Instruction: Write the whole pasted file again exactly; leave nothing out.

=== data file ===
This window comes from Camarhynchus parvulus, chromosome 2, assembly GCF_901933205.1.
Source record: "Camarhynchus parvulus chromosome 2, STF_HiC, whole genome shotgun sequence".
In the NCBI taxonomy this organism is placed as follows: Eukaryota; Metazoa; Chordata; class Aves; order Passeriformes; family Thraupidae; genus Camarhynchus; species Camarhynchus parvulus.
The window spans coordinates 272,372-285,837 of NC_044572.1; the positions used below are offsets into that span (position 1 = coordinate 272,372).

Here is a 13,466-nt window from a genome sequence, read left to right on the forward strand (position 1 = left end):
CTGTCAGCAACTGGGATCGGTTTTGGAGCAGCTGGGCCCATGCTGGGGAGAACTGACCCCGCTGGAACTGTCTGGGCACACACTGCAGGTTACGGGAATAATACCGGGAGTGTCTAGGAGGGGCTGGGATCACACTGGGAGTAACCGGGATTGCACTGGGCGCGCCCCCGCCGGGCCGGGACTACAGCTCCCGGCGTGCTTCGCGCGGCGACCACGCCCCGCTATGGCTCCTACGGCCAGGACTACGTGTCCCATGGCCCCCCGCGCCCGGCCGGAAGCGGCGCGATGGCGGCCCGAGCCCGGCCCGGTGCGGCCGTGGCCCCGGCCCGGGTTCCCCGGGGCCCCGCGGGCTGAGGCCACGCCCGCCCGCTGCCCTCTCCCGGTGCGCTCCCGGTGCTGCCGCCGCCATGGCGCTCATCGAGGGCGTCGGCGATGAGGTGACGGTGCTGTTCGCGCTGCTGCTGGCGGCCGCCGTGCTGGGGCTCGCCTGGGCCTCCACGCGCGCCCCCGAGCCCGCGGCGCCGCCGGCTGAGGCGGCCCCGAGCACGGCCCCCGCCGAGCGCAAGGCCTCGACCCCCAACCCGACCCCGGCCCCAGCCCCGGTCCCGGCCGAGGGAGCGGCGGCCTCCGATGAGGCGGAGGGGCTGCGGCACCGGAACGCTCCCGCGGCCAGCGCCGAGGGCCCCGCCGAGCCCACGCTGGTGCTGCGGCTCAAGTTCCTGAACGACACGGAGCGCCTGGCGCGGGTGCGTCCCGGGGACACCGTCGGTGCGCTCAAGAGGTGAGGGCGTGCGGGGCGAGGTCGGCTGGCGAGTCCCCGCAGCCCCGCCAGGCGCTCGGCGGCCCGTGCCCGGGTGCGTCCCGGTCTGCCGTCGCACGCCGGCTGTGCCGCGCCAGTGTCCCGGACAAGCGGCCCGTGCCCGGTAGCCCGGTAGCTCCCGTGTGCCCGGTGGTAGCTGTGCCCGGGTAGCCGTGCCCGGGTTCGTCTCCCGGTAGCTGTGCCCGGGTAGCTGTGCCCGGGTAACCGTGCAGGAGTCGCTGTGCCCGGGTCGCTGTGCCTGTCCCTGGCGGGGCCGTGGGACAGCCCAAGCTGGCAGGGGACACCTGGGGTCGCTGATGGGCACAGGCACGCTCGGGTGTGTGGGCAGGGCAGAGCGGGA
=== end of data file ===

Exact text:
This window comes from Camarhynchus parvulus, chromosome 2, assembly GCF_901933205.1.
Source record: "Camarhynchus parvulus chromosome 2, STF_HiC, whole genome shotgun sequence".
In the NCBI taxonomy this organism is placed as follows: Eukaryota; Metazoa; Chordata; class Aves; order Passeriformes; family Thraupidae; genus Camarhynchus; species Camarhynchus parvulus.
The window spans coordinates 272,372-285,837 of NC_044572.1; the positions used below are offsets into that span (position 1 = coordinate 272,372).

Here is a 13,466-nt window from a genome sequence, read left to right on the forward strand (position 1 = left end):
CTGTCAGCAACTGGGATCGGTTTTGGAGCAGCTGGGCCCATGCTGGGGAGAACTGACCCCGCTGGAACTGTCTGGGCACACACTGCAGGTTACGGGAATAATACCGGGAGTGTCTAGGAGGGGCTGGGATCACACTGGGAGTAACCGGGATTGCACTGGGCGCGCCCCCGCCGGGCCGGGACTACAGCTCCCGGCGTGCTTCGCGCGGCGACCACGCCCCGCTATGGCTCCTACGGCCAGGACTACGTGTCCCATGGCCCCCCGCGCCCGGCCGGAAGCGGCGCGATGGCGGCCCGAGCCCGGCCCGGTGCGGCCGTGGCCCCGGCCCGGGTTCCCCGGGGCCCCGCGGGCTGAGGCCACGCCCGCCCGCTGCCCTCTCCCGGTGCGCTCCCGGTGCTGCCGCCGCCATGGCGCTCATCGAGGGCGTCGGCGATGAGGTGACGGTGCTGTTCGCGCTGCTGCTGGCGGCCGCCGTGCTGGGGCTCGCCTGGGCCTCCACGCGCGCCCCCGAGCCCGCGGCGCCGCCGGCTGAGGCGGCCCCGAGCACGGCCCCCGCCGAGCGCAAGGCCTCGACCCCCAACCCGACCCCGGCCCCAGCCCCGGTCCCGGCCGAGGGAGCGGCGGCCTCCGATGAGGCGGAGGGGCTGCGGCACCGGAACGCTCCCGCGGCCAGCGCCGAGGGCCCCGCCGAGCCCACGCTGGTGCTGCGGCTCAAGTTCCTGAACGACACGGAGCGCCTGGCGCGGGTGCGTCCCGGGGACACCGTCGGTGCGCTCAAGAGGTGAGGGCGTGCGGGGCGAGGTCGGCTGGCGAGTCCCCGCAGCCCCGCCAGGCGCTCGGCGGCCCGTGCCCGGGTGCGTCCCGGTCTGCCGTCGCACGCCGGCTGTGCCGCGCCAGTGTCCCGGACAAGCGGCCCGTGCCCGGTAGCCCGGTAGCTCCCGTGTGCCCGGTGGTAGCTGTGCCCGGGTAGCCGTGCCCGGGTTCGTCTCCCGGTAGCTGTGCCCGGGTAGCTGTGCCCGGGTAACCGTGCAGGAGTCGCTGTGCCCGGGTCGCTGTGCCTGTCCCTGGCGGGGCCGTGGGACAGCCCAAGCTGGCAGGGGACACCTGGGGTCGCTGATGGGCACAGGCACGCTCGGGTGTGTGGGCAGGGCAGAGCGGGA